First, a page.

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USask researchers use FBI technology to find unmarked graves at residential school sites

Researchers from the University of Saskatchewan are being recognized for helping to find unmarked graves using FBI investigative technology.

Micaela Champagne, a USask archaeology graduate student, said her team is using ground-penetrating radar to detect pockets or spaces underground to find unmarked graves around residential schools.

“In one aspect, we are being recognized by a federal institution that at one point did create these systems of residential schools in assimilation, but at the same time, we are being recognized for the work and making sure that these survivor voices are being truly upheld, uplifted and that these truths are going to be known to a wider public,” Champagne said.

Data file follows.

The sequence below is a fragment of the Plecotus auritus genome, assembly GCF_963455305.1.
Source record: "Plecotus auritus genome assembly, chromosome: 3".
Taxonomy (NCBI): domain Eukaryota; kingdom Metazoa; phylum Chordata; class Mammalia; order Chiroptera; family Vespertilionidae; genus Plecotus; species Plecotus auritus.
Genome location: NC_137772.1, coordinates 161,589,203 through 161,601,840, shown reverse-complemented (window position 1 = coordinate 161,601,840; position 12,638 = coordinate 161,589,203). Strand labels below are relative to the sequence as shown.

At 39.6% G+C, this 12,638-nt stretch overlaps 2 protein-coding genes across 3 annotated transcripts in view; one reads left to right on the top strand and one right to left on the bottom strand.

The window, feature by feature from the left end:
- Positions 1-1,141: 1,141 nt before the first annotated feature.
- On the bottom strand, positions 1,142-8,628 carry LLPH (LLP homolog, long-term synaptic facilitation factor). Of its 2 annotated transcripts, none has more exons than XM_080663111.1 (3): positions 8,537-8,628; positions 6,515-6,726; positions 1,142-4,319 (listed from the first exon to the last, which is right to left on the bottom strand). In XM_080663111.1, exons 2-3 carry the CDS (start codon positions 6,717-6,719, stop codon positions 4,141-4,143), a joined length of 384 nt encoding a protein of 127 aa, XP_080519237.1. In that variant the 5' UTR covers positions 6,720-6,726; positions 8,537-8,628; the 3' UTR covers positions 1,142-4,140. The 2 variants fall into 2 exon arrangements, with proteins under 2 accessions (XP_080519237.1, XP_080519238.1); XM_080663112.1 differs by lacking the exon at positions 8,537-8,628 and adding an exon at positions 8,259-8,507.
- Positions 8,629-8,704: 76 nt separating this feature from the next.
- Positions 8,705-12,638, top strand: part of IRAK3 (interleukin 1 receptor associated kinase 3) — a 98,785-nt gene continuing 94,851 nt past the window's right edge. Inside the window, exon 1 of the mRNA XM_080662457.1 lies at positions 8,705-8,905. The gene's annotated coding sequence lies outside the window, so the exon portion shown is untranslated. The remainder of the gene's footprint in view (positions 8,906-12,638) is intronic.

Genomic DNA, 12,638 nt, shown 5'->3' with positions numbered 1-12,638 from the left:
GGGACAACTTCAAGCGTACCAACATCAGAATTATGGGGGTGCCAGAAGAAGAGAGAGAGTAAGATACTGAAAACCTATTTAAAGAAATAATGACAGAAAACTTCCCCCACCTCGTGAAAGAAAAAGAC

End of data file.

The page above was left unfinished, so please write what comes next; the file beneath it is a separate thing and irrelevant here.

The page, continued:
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Champagne is the granddaughter of a residential school survivor.

The team is one of six receiving the Governor General’s Innovation Award, according to USask.

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The technology has been used by law enforcement and archaeologists and can help find unmarked graves or areas of interest for excavation.

The technology is used in tandem with cadaver dogs or soil spectroscopy to narrow down potential areas with unmarked graves. Champagne said the graves were usually dug by the same person in a given area, making it easier to identify where victims came from once a site is identified.

She said the technology is accurate and crucial to spreading awareness of what happened in residential schools.

“This is a way for them to tell their story to non-Indigenous people,” Champagne said.

Katie Willie, part of the research team, said that’s why their work is important.

“We’re really just amplifying what people have been saying for decades,” Willie said.

The Indian Residential Schools Crisis Line (1-866-925-4419) is available 24 hours a day for anyone experiencing pain or distress as a result of their residential school experience.

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